Claymore Gold Bullion Trust (CGL.UN)

May 26, 2009


I have no views as to where it [gold] will be, but the one thing I can tell you is it won’t do anything between now and then except look at you. Whereas, you know, Coca-Cola will be making money, and I think Wells Fargo will be making a lot of money and there will be a lot–and it’s a lot–it’s a lot better to have a goose that keeps laying eggs than a goose that just sits there and eats insurance and storage and a few things like that. The idea of digging something up out of the ground, you know, in South Africa or someplace and then transporting it to the United States and putting into the ground, you know, in the Federal Reserve of New York, does not strike me as a terrific asset

— Warren Buffett on CNBC’s Squawk Box on March 9, 2009

Claymore has filed a final prospectus for a new ETF that aims to track the price of gold bullion in US dollars. The ETF achieves this by purchasing and holding physical gold bullion and hedging the fund’s USD currency value back to Canadian dollars. The ETF will trade on the TSX under the ticker symbol CGL.UN. The MER of the fund is capped at 0.50%. However, according to the prospectus, the expense cap excludes “the implementation and on-going operation of an independent review committee under National Instrument 81-107 – Independent Review Committee for Investment Funds (“NI 81-107”), brokerage expenses and commissions, income taxes and withholding taxes, gold settlement fees and any extraordinary expenses.” If past experience with hedging is any indication, hedging is likely to add another 1% in expenses, bringing the total expenses in the range of 1.5%.

As I explained in this earlier post, I’m not sold on the rationale for holding gold in a portfolio. To the extent that an investor wants to add gold bullion to their portfolio and doesn’t care about currency fluctuations, cheaper options such as the SPDR Gold Shares (GLD) (MER of 0.40%) or Central Fund of Canada (which holds silver in addition to gold, has incurred expenses of 0.30% and trades under CEF.A on the TSX) already exist. Investors who would simply like some disaster insurance might simply want to purchase gold bullion such as maple leaf coins or gold bars directly from a dealer and hold them in physical form.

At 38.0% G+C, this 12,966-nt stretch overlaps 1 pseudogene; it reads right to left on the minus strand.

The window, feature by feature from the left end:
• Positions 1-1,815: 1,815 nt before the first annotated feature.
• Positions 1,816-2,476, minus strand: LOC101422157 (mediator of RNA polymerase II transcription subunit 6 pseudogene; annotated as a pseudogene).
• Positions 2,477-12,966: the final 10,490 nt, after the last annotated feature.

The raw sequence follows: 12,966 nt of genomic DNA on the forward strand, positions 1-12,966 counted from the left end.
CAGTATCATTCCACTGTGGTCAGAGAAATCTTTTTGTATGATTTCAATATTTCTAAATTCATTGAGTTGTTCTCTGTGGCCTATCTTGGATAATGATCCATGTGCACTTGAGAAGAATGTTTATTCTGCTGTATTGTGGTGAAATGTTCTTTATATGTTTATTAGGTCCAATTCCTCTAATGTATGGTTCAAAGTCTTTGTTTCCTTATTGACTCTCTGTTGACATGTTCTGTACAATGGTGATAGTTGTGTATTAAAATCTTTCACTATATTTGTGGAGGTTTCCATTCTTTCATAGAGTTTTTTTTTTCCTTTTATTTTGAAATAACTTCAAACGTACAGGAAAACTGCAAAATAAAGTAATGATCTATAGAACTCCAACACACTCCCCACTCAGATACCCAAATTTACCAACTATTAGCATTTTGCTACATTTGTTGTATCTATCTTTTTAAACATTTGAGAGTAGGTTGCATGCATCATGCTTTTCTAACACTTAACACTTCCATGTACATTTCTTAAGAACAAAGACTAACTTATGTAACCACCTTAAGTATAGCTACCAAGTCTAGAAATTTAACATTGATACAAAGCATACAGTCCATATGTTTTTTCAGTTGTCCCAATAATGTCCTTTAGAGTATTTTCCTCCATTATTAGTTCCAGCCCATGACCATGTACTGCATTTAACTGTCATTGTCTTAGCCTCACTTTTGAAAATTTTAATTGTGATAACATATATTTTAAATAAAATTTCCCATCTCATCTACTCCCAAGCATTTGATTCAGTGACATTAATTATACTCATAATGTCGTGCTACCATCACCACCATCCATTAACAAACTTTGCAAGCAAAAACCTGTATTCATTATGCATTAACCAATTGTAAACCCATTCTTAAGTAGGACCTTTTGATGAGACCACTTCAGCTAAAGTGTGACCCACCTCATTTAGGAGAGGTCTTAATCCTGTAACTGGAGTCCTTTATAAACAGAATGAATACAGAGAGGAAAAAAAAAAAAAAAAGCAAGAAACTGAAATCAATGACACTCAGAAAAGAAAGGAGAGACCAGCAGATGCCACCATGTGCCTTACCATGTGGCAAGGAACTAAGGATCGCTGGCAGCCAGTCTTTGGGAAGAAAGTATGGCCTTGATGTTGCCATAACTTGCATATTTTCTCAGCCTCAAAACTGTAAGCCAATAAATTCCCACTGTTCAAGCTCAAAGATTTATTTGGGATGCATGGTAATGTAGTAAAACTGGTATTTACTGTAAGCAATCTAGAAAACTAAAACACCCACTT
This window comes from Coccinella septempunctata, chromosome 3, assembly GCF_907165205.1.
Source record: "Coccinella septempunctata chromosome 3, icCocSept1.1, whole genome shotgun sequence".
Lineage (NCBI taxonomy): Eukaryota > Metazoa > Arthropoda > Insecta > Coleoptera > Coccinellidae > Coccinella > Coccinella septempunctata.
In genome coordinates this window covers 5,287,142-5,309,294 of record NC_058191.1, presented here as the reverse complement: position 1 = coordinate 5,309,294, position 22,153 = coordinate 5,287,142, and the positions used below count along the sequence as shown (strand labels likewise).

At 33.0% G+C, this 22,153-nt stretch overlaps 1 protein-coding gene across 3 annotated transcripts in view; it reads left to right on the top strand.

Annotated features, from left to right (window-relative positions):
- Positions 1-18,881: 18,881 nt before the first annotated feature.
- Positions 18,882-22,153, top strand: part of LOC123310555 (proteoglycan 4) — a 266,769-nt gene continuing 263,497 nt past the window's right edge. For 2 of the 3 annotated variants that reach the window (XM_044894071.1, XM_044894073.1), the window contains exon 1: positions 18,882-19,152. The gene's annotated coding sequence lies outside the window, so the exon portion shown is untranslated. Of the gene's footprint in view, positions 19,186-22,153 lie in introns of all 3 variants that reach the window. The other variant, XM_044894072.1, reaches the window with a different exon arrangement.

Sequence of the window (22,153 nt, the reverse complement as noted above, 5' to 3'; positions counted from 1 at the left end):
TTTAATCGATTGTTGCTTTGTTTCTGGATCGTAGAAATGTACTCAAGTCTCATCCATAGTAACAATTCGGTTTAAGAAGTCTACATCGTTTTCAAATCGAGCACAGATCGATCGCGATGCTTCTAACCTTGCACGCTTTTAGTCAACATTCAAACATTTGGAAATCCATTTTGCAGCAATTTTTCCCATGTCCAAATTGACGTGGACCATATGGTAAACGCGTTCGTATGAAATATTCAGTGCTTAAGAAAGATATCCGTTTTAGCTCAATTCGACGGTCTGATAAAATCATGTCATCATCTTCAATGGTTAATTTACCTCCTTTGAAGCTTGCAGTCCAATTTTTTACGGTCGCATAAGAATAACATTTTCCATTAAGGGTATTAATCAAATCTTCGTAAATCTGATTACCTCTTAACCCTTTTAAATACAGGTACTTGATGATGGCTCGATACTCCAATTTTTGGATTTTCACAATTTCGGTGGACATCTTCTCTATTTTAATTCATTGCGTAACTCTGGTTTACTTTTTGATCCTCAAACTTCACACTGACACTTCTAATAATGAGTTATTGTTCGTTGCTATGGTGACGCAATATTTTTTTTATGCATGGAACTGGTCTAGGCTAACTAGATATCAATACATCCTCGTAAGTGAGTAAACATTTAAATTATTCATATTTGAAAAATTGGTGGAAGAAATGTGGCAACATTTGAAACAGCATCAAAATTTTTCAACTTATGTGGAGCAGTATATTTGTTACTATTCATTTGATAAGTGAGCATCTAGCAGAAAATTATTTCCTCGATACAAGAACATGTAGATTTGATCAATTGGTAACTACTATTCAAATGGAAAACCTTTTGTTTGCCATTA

Note: The Personal Finance Clinic has attracted some interesting questions but there may be room for some more. The Clinic closes on May 31, 2009.

Update: The following sentence in the original post was incorrect: “The management fee for the fund is 0.50% and the operating expense is capped at 0.50% for a MER of about 1%”. Som Seif pointed out that the MER of the fund is capped at 0.50% and the post has been edited to reflect the correct information.

Gold in Your Portfolio

November 14, 2007


The speculative public is incorrigible. It will buy anything, at any price, if there seems to be some “action” in progress.
– Benjamin Graham, The Intelligent Investor

Jonathan Chevreau has written a couple of columns (here and here) and blog posts (here and here) on the place (or not) that gold has in a portfolio. As gold recently crossed the $800 (US) per ounce threshold, gold bugs are coming out of the woodwork saying “I told you so!” and putting a “target” of as much as $2,500 per ounce.

Gold enthusiasts (including a self-serving recommendation from the Millennium BullionFund that gold should make up 50% of a portfolio) correctly point out that gold is poorly correlated with other asset classes. True enough but correlation isn’t the only reason to add an asset to a portfolio. More importantly, every asset class should provide an expected positive return by holding it over the long-term. Gold fails this test miserably. It provides no ongoing income in the form of dividends or interest and in fact, costs money to store and insure. The best that can be said about gold’s price over the long-term is that it can be expected to keep pace with inflation.

Fortunately, there are some sane voices in the growing chorus for buying gold. Mr. Chevreau quotes financial advisor Fred Kirby who points out that real return bonds and REITs share some of the correlation characteristics of gold while providing an expected positive real return over the long-term. Also, if you must have bullion in your portfolio, there are better ways that buying the Millennium BullionFund. There is no ETF that tracks the price of platinum that I know of but streetTRACKS Gold Shares ETF (GLD) tracks the price of gold for a MER of 0.40% and iShares Silver Trust (SLV) tracks the price of silver for a MER of 0.50%. Note that both GLD and SLV trade at a discount or premium to the price of the underlying commodity. The precious metal ETFs charge significantly less fees than BullionFund’s MER of 2.25% plus a front-end load of 5%.

Buy Gold! Buy Gold!

May 14, 2006


A full-page ad for gold coins is often featured in The National Post these days with the headline “GOLD BLASTS PAST $644/oz! BUY NOW – EXPERTS NOW PREDICT $2,000 – $3,000 per oz”. It is quite true that gold has been on a tear recently reaching multi-decade highs. However, gold is a very poor investment: it costs a lot to buy and sell, it costs money to store, it pays no interest or dividends and over the long-term, it keeps pace with inflation and offers no growth. While gold does offer some diversification benefits as it has negative correlation with other asset classes, it is still a poor bet for most long-term investors.